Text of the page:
Sex and Chocolate gives bashful freshmen a mini initiation into adulthood.
Everyone loves chocolate. Mix that with sex, and it sounds like a night in heaven. But the mandated freshman RCC event, Sex and Chocolate, can only be described as awkward. It lacked the passion that comes to mind when treats are used in the same phrase as intercourse.
Multiple RCC classes meet in an almost clinically bright classroom where a representative from CAPS tries her hardest to break the embarrassing stigma of a “sex talk.” Results tend to include red faces and giggling.
Don’t get me wrong: CAPS is an incredibly fundamental organization to have on campus, and their efforts never go unnoticed. What is wrong with this picture is that college freshmen are embarrassed to openly talk about their sex lives with each other. A clear line is drawn between the male and female population from the moment students enter the room. It’s as if an unspoken rule exists that when discussing sex, opposing genders should not be mixing. If that doesn’t add to the tension, only a few brave souls open their mouths to discuss anonymous questions submitted by peers. In this class, it should not matter if you are a virgin or a nymphomaniac. However, it is clear that judgments may be made if you offer up your role-play ideas for an anonymous peer who asked for a way to spice up time with his partner.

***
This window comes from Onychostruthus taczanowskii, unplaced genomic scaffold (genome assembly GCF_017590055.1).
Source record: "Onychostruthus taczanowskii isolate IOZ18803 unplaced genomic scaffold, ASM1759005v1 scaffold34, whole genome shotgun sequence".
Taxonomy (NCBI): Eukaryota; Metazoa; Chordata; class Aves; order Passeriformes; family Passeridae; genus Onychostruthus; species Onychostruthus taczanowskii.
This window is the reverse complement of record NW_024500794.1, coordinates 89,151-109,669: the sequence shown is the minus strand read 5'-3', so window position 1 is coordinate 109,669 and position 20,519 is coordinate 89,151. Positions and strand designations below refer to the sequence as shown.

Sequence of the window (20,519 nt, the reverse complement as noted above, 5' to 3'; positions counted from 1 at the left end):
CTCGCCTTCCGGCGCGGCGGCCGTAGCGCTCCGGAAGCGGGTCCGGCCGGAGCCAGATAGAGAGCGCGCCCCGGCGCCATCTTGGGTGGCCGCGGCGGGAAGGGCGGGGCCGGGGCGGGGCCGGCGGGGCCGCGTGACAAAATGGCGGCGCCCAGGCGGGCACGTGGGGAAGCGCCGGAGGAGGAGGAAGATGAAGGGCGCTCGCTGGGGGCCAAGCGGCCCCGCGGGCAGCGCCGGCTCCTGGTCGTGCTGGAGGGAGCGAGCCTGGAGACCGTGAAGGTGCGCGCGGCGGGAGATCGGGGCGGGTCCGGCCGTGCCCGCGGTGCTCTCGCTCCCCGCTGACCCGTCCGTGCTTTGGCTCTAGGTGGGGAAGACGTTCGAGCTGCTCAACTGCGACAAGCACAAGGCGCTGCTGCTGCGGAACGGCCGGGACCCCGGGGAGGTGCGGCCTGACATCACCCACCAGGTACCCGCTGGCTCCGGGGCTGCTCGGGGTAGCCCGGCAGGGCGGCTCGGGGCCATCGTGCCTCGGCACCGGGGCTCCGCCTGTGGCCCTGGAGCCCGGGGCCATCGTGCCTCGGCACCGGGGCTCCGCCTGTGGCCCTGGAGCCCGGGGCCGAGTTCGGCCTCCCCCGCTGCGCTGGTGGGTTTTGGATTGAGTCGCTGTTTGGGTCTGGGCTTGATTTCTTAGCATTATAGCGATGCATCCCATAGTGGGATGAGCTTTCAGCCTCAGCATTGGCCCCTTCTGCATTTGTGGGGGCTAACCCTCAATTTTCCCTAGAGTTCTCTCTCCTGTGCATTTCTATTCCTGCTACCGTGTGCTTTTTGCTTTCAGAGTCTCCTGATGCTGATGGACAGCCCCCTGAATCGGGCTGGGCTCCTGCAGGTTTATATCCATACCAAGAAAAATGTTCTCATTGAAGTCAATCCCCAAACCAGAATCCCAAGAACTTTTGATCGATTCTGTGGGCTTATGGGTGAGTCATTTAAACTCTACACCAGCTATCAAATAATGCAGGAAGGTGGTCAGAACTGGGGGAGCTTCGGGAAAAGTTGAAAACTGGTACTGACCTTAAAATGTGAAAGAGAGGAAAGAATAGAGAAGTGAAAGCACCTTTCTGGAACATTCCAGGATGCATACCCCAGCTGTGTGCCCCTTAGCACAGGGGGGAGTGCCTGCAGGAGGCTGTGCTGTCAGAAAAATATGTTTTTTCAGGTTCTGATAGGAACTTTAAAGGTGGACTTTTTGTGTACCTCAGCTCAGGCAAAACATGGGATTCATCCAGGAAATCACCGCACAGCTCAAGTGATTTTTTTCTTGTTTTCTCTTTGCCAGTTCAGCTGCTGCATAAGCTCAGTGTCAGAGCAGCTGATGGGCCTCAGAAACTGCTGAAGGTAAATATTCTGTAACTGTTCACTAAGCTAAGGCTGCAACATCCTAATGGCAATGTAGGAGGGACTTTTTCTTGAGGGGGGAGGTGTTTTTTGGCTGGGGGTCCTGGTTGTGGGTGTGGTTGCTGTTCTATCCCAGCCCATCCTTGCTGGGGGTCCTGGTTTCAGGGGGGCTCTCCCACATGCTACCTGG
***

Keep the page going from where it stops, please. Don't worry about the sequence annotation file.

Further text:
Students who are often seen hooking up with others on the dance floor of Roxy are suddenly covering their mouths and turning red at the discussion of blow jobs and sex positions. Let’s face it: sex is sex. It is a human necessity. It is going to happen to all of us at some point if it hasn’t already. And yes, sadly, you may be judged for having sex. However, why can’t college freshmen, so often told that they are adults, treat an educational meeting on sex with the same ambition found in our classrooms? These anonymous questions are (hopefully) serious and informative.
For every person in the classroom finding that they already know all the answers, I am sure we will find another person wondering what the answer is. Sex in college needs to be informative, and what better way than to learn from your peers experiencing the same feelings and emotions?
CAPS is certainly going in the right direction with open talks and free pieces of Twix and Three Muskateers. However, there is something that many need to focus on before attending the event. For future attendees: please treat the event as if you are going to your 9:00 AM English class. You may teach your peers while you learn something too. Treat it as a mini initiation into adulthood. Have no shame in talking about a fact of human life without judgement.
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